Swansea University to host events celebrating the life and work of Ludwig Wittgenstein
The life and work of Ludwig Wittgenstein, the Austrian-British philosopher regarded by many as the greatest philosopher of the 20th century, is to be celebrated with a series of events hosted by Swansea University later this month.
Born in Vienna in 1889, Wittgenstein’s two major works have inspired a vast secondary literature and have done much to shape subsequent developments in philosophy, especially within the analytic tradition.
His charismatic personality also exerted a powerful fascination upon artists, playwrights, poets, novelists, musicians, and even filmmakers, so that his fame spread far beyond the confines of academic life.
Ludwig Wittgenstein’s association with Swansea University came about through his relationship with Rush Rhees, his former student, confidant, and literary executor, who worked at the Department of Philosophy between 1940-1966.
Wittgenstein was a regular visitor to Swansea between 1942-1947 and it was during this period that his perpetual dialogue with Rhees led to the development of many of his strands of thought which would appear in his posthumously published work Philosophical Investigations.
One of the most notable photographs of Wittgenstein is of him in a train shelter on Swansea Promenade, taken by his partner Ben Richards in September 1947.
On Thursday 16 June, some of the world’s leading authorities on Wittgenstein and intellectual thought, including Professor Ray Monk, Dr Alfred Schmidt, and James Kelman will feature in a conference entitled Ludwig Wittgenstein: An Austrian in Swansea. Held at The Mall in Swansea’s Taliesin Arts Centre, the day-long conference will explore how important Wittgenstein’s years in Swansea were to the development of his later philosophy.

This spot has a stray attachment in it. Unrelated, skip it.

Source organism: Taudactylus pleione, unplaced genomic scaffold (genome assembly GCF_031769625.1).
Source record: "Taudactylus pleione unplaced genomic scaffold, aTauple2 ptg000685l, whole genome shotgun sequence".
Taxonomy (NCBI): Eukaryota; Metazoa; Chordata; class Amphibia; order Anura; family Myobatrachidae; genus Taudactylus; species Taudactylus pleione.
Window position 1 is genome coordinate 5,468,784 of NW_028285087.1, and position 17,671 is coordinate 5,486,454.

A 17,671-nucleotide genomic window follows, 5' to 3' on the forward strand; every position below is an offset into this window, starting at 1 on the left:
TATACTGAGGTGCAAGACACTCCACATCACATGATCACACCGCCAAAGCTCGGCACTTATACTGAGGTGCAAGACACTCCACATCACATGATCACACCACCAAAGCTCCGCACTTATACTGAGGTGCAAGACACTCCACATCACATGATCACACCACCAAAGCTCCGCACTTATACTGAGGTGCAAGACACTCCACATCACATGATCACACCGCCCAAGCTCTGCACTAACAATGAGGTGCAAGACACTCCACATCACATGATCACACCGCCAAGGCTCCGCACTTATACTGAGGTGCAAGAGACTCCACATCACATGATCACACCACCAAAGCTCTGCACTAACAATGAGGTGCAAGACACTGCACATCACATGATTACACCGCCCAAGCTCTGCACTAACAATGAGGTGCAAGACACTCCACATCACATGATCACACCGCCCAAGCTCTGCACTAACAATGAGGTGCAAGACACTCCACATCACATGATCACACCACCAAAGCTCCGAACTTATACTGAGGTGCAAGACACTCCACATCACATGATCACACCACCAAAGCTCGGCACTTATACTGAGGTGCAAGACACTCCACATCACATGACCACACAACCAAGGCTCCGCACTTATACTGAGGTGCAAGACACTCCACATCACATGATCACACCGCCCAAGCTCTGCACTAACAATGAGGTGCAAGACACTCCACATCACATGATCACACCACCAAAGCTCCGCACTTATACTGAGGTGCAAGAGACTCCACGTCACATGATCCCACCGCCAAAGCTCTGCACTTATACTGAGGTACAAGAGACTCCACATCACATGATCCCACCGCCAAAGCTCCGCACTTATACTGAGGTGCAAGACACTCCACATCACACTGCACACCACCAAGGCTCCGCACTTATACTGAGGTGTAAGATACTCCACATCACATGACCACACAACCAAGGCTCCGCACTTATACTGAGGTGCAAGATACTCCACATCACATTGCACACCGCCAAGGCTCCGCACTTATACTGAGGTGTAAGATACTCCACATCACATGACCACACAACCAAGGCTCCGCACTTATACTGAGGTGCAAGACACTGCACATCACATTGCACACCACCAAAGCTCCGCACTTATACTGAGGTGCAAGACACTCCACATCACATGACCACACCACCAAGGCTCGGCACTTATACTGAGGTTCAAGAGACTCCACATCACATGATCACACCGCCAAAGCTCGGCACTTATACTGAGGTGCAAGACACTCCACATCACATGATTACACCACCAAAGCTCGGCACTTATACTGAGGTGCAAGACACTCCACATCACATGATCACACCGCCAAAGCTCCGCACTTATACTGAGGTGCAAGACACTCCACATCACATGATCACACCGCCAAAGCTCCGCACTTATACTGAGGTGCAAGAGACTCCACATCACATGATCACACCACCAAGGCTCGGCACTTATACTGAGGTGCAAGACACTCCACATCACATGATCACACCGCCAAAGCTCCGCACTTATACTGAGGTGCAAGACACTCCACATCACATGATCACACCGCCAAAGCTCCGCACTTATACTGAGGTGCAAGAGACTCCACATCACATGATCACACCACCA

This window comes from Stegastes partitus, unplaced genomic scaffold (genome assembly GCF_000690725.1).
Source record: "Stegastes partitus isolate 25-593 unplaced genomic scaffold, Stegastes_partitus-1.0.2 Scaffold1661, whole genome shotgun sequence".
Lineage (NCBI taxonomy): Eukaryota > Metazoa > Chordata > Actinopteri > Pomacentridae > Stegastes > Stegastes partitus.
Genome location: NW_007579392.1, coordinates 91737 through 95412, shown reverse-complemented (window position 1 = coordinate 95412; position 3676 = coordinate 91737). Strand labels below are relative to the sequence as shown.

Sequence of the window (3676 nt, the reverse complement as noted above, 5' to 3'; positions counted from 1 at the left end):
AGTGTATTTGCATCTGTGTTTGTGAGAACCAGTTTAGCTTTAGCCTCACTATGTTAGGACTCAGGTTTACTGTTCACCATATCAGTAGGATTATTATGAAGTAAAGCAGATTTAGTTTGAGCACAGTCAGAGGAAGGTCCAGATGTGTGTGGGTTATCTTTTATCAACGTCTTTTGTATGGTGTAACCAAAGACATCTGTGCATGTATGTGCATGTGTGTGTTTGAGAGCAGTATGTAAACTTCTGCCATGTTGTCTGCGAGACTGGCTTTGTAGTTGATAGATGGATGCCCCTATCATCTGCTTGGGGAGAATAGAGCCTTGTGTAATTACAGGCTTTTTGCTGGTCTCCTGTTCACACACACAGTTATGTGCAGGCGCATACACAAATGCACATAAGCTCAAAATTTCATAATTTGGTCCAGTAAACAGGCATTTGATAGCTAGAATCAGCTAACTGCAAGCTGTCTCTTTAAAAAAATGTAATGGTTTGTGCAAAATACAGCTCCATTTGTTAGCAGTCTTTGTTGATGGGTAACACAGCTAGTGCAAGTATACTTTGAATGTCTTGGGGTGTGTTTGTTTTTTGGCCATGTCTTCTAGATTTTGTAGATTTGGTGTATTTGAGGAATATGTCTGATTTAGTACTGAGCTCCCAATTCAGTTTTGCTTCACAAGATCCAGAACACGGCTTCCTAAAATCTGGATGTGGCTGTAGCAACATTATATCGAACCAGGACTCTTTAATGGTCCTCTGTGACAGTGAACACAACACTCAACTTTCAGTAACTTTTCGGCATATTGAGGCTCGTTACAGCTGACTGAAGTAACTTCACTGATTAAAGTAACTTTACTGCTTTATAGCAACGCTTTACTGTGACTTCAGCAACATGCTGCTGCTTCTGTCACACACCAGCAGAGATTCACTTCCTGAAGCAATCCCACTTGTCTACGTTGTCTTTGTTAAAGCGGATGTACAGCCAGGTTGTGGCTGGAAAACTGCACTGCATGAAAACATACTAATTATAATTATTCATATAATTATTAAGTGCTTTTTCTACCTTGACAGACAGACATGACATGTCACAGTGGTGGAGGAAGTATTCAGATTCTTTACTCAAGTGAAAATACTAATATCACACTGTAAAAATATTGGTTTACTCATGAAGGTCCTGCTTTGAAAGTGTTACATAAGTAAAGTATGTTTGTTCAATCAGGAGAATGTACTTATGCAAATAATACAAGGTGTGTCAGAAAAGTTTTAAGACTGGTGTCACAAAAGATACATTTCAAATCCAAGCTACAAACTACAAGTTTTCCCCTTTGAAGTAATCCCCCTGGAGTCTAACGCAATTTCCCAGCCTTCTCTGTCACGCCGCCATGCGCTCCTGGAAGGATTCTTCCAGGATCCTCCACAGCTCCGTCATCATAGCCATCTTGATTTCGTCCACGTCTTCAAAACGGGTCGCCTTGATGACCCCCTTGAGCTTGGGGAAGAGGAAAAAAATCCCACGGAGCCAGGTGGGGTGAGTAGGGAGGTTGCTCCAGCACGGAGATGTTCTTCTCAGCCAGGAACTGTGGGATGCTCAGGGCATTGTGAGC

At 6pm on 16 June, Professor Ray Monk, author of the acclaimed biography Ludwig Wittgenstein: The Duty of Genius, will deliver a free public lecture titled Wittgenstein in Swansea in the Wallace Lecture Theatre on the Singleton campus. The lecture will offer a great introduction to those who may be unfamiliar with Wittgenstein or his connection with Swansea.
An exhibition entitled The Tractatus Odyssey and Wittgenstein’s Swansea Years will be on display at the library on Swansea University’s Singleton Park campus between 9-23 June.
The free exhibition, presented in conjunction with Vienna’s Wittgenstein Initiative and the Austrian Cultural Forum London, covers the early years of Wittgenstein and the build-up to the publication of his Tractatus Logico-Philosophicus.
The exhibition will also offer audiences a look at Wittgenstein’s time at Swansea and the legacy that he left through Rush Rhees and the Swansea School of Philosophy. Those attending the lecture on 16 June are invited to the official opening of the exhibition at Singleton Library at 5.15pm.
Dr Alan Sandry, a political philosopher at Swansea University’s School of Management, and organiser of the events, said: “We are delighted that the forthcoming events will explore and celebrate Ludwig Wittgenstein’s relationship with Swansea University, and with Swansea more generally.
“He is a world-renown figure whose time at Swansea in the 1940’s has, unfortunately, often gone under the radar.
“His academic and intellectual legacy at Swansea University in the second half of the twentieth century was substantial, and we hope to revive some of that interest for our contemporary times.”
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